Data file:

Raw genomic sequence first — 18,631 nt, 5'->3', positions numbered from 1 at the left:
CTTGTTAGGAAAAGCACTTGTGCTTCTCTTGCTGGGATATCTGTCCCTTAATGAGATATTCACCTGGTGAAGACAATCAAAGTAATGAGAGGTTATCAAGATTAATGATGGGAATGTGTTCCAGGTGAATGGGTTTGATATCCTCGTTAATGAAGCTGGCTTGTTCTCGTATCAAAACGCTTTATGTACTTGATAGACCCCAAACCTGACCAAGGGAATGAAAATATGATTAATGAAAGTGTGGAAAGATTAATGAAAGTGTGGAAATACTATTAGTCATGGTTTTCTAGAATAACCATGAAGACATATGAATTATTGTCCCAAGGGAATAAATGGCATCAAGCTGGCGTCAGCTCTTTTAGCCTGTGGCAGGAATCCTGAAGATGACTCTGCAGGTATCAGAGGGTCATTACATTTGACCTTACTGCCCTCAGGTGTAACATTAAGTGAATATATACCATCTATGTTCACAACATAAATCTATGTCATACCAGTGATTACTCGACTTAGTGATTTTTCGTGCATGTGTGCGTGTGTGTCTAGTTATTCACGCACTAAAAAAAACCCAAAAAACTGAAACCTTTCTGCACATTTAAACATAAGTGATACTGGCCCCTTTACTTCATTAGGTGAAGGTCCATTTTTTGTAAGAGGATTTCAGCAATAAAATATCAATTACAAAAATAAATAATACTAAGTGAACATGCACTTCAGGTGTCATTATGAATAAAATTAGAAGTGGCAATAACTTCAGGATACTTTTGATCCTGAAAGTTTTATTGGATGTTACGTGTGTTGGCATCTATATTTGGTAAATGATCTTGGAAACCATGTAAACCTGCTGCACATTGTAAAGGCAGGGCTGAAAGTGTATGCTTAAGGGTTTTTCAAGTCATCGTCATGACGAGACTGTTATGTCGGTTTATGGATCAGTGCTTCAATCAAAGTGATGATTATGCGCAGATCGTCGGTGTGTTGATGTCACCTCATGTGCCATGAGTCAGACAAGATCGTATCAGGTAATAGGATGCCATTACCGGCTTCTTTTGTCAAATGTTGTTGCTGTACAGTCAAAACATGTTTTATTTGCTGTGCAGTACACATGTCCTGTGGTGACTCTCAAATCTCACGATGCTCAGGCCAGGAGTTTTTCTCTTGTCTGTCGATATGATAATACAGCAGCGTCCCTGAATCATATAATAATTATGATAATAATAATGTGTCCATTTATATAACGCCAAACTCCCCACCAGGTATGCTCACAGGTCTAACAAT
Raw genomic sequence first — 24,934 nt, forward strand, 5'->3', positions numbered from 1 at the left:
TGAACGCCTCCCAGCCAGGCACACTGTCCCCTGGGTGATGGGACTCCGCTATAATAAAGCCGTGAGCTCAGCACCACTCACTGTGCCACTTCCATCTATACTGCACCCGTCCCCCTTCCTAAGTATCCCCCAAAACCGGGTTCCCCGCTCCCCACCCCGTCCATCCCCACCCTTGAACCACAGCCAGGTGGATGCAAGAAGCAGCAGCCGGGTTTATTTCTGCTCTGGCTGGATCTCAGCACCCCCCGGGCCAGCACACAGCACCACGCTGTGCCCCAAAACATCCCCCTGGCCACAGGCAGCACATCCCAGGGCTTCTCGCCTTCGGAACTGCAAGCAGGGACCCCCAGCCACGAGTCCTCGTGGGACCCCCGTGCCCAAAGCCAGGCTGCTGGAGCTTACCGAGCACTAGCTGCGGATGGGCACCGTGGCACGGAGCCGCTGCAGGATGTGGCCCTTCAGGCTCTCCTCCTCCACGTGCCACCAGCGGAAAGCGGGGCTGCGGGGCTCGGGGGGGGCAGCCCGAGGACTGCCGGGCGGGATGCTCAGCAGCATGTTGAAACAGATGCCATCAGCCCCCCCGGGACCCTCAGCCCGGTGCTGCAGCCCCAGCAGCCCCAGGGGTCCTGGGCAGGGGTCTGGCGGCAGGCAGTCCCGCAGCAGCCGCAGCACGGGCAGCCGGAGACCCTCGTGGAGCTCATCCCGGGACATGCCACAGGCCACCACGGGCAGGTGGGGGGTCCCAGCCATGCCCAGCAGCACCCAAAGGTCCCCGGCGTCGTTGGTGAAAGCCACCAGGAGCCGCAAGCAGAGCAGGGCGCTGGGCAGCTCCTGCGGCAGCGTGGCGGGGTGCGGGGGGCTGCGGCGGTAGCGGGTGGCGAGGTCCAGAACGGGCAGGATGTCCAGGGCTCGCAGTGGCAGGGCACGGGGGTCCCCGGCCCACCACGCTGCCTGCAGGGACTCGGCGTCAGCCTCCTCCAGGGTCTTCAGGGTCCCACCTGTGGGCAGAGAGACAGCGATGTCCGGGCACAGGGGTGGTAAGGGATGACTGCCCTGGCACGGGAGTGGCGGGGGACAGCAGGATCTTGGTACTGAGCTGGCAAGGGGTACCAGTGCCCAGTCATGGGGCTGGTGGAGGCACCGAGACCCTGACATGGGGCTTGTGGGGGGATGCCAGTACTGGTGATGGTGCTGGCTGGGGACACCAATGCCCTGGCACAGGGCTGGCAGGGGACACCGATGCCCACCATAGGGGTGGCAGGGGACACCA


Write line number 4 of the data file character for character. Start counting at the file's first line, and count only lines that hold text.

TGAACGCCTCCCAGCCAGGCACACTGTCCCCTGGGTGATGGGACTCCGCTATAATAAAGCCGTGAGCTCAGCACCACTCACTGTGCCACTTCCATCTATACTGCACCCGTCCCCCTTCCTAAGTATCCCCCAAAACCGGGTTCCCCGCTCCCCACCCCGTCCATCCCCACCCTTGAACCACAGCCAGGTGGATGCAAGAAGCAGCAGCCGGGTTTATTTCTGCTCTGGCTGGATCTCAGCACCCCCCGGGCCAGCACACAGCACCACGCTGTGCCCCAAAACATCCCCCTGGCCACAGGCAGCACATCCCAGGGCTTCTCGCCTTCGGAACTGCAAGCAGGGACCCCCAGCCACGAGTCCTCGTGGGACCCCCGTGCCCAAAGCCAGGCTGCTGGAGCTTACCGAGCACTAGCTGCGGATGGGCACCGTGGCACGGAGCCGCTGCAGGATGTGGCCCTTCAGGCTCTCCTCCTCCACGTGCCACCAGCGGAAAGCGGGGCTGCGGGGCTCGGGGGGGGCAGCCCGAGGACTGCCGGGCGGGATGCTCAGCAGCATGTTGAAACAGATGCCATCAGCCCCCCCGGGACCCTCAGCCCGGTGCTGCAGCCCCAGCAGCCCCAGGGGTCCTGGGCAGGGGTCTGGCGGCAGGCAGTCCCGCAGCAGCCGCAGCACGGGCAGCCGGAGACCCTCGTGGAGCTCATCCCGGGACATGCCACAGGCCACCACGGGCAGGTGGGGGGTCCCAGCCATGCCCAGCAGCACCCAAAGGTCCCCGGCGTCGTTGGTGAAAGCCACCAGGAGCCGCAAGCAGAGCAGGGCGCTGGGCAGCTCCTGCGGCAGCGTGGCGGGGTGCGGGGGGCTGCGGCGGTAGCGGGTGGCGAGGTCCAGAACGGGCAGGATGTCCAGGGCTCGCAGTGGCAGGGCACGGGGGTCCCCGGCCCACCACGCTGCCTGCAGGGACTCGGCGTCAGCCTCCTCCAGGGTCTTCAGGGTCCCACCTGTGGGCAGAGAGACAGCGATGTCCGGGCACAGGGGTGGTAAGGGATGACTGCCCTGGCACGGGAGTGGCGGGGGACAGCAGGATCTTGGTACTGAGCTGGCAAGGGGTACCAGTGCCCAGTCATGGGGCTGGTGGAGGCACCGAGACCCTGACATGGGGCTTGTGGGGGGATGCCAGTACTGGTGATGGTGCTGGCTGGGGACACCAATGCCCTGGCACAGGGCTGGCAGGGGACACCGATGCCCACCATAGGGGTGGCAGGGGACACCA